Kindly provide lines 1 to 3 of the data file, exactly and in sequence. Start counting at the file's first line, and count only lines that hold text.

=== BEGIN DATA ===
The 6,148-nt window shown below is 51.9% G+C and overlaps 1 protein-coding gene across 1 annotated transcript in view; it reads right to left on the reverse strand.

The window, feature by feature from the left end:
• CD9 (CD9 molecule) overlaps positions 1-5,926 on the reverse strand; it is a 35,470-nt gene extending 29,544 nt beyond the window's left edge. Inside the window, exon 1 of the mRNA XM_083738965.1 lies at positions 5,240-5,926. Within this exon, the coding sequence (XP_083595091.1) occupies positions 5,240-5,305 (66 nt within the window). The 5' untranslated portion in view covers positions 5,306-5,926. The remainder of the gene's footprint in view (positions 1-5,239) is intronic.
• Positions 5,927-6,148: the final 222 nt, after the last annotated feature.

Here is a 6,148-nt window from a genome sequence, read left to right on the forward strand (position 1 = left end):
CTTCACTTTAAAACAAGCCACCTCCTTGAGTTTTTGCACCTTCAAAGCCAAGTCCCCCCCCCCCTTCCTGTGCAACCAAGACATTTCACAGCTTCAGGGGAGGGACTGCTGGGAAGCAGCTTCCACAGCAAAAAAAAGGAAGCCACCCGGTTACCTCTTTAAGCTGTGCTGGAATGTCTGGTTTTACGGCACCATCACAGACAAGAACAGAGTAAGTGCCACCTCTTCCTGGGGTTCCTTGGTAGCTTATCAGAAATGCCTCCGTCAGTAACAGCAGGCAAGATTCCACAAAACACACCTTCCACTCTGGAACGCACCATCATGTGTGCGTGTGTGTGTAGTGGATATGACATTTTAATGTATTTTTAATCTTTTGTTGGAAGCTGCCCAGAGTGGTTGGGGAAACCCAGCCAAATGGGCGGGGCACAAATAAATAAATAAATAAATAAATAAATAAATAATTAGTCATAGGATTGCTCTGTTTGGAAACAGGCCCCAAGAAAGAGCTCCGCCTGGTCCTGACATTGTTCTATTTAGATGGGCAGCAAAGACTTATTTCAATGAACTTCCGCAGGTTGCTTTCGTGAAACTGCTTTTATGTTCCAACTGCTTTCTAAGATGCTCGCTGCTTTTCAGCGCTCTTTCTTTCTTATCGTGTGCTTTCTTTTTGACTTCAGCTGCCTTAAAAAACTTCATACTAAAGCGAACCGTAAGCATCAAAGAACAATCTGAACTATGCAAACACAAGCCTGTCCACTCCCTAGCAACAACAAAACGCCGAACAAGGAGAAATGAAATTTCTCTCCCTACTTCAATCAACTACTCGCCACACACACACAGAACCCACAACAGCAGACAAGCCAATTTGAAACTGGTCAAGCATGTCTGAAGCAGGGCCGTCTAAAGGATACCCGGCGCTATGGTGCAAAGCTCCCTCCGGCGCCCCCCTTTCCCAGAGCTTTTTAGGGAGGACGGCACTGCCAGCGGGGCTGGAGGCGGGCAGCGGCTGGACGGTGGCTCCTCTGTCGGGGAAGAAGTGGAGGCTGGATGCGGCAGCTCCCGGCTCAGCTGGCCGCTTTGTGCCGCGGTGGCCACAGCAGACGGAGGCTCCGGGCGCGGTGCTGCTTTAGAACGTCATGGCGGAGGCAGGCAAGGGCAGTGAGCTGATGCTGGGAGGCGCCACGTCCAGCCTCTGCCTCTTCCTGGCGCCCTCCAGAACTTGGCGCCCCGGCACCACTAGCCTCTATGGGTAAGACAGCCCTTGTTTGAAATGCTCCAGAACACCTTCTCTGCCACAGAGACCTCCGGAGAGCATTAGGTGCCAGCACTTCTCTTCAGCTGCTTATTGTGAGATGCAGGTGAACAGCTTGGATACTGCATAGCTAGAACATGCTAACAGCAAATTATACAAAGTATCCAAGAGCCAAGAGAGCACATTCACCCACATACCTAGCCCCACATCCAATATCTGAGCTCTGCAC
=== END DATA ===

The 6,148-nt window shown below is 51.9% G+C and overlaps 1 protein-coding gene across 1 annotated transcript in view; it reads right to left on the reverse strand.

The window, feature by feature from the left end:
• CD9 (CD9 molecule) overlaps positions 1-5,926 on the reverse strand; it is a 35,470-nt gene extending 29,544 nt beyond the window's left edge. Inside the window, exon 1 of the mRNA XM_083738965.1 lies at positions 5,240-5,926. Within this exon, the coding sequence (XP_083595091.1) occupies positions 5,240-5,305 (66 nt within the window). The 5' untranslated portion in view covers positions 5,306-5,926. The remainder of the gene's footprint in view (positions 1-5,239) is intronic.